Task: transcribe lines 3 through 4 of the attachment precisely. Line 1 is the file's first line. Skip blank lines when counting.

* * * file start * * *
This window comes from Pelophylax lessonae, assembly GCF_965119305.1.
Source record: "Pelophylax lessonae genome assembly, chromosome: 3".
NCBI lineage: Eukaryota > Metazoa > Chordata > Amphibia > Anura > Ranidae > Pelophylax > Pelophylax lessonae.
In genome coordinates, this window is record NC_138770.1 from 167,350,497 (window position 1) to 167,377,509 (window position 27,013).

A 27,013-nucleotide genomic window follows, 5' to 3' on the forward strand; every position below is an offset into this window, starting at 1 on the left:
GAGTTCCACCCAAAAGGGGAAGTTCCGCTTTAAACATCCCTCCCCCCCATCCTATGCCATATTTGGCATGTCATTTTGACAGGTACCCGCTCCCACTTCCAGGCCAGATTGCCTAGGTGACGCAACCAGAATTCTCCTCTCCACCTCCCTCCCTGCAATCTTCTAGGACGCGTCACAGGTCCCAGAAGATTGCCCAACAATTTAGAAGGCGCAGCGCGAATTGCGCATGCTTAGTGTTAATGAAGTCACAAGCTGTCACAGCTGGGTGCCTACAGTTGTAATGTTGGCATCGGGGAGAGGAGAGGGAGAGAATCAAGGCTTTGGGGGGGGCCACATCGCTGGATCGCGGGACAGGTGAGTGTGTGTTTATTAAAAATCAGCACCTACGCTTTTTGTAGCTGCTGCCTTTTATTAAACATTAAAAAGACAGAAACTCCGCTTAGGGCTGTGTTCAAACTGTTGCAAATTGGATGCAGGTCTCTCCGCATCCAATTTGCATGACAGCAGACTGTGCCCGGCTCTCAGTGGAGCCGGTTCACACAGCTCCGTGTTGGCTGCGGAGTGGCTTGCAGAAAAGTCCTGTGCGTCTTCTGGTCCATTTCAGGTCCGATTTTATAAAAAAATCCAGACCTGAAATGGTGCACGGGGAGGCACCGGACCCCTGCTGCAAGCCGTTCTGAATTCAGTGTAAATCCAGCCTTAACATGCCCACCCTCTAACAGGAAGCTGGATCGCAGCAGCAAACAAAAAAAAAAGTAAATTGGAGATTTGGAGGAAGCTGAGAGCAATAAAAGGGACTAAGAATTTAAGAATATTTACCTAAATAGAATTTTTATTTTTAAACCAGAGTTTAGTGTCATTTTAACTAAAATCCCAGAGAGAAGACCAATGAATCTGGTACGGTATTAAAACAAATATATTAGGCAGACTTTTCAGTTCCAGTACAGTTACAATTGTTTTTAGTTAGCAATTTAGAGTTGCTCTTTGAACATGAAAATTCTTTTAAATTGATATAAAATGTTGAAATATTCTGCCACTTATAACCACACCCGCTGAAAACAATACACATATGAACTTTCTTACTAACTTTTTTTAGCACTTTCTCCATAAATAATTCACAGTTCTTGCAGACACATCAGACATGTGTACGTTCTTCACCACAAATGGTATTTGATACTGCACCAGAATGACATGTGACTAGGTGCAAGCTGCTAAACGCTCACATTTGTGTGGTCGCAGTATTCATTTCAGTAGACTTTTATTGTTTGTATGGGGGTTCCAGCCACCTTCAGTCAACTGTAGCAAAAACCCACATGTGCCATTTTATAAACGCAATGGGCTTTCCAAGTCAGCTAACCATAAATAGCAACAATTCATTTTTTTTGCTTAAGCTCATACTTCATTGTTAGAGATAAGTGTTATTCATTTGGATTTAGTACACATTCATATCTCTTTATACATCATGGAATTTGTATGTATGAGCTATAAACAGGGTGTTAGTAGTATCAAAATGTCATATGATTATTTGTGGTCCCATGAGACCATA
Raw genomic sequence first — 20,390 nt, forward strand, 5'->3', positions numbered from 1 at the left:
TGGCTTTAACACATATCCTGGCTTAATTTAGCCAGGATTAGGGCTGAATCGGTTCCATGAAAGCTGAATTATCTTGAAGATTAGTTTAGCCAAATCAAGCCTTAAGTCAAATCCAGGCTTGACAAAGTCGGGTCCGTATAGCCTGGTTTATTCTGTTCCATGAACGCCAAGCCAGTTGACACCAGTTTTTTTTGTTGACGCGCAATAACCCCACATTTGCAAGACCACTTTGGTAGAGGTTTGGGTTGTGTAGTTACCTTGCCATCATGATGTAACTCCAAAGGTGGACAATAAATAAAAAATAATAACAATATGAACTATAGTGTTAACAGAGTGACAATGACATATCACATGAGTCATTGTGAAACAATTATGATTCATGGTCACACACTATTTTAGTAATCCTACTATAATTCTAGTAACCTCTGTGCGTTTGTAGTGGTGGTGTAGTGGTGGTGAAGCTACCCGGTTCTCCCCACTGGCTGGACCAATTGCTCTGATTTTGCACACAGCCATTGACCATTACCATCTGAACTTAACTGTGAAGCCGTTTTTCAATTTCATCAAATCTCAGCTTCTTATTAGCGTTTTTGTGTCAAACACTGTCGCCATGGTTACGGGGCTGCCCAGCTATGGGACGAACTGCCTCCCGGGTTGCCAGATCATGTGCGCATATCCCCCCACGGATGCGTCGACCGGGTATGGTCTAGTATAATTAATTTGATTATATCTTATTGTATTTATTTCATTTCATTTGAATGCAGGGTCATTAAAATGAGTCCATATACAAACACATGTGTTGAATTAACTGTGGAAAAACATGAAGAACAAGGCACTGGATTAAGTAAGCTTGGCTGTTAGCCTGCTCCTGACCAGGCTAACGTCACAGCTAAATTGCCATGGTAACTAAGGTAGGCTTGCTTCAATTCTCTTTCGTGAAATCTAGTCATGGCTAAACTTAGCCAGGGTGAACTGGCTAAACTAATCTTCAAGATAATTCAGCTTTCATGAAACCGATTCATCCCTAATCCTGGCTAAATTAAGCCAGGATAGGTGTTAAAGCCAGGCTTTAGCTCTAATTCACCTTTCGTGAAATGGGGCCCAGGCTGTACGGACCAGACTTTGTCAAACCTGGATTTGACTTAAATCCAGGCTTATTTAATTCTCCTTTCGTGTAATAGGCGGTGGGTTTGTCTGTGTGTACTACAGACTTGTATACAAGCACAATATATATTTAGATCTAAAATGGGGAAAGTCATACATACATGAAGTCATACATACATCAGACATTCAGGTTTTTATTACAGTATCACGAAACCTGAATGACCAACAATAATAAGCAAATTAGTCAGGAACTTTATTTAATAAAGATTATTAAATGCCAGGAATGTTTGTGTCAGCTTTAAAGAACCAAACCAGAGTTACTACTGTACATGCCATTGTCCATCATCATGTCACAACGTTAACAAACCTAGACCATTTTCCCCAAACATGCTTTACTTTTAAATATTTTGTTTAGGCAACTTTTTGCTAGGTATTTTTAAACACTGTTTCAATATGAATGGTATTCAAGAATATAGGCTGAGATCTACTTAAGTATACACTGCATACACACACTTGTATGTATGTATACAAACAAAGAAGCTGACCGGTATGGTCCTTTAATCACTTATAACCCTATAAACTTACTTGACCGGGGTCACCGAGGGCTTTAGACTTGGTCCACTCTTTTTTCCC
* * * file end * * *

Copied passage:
NCBI lineage: Eukaryota > Metazoa > Chordata > Amphibia > Anura > Ranidae > Pelophylax > Pelophylax lessonae.
In genome coordinates, this window is record NC_138770.1 from 167,350,497 (window position 1) to 167,377,509 (window position 27,013).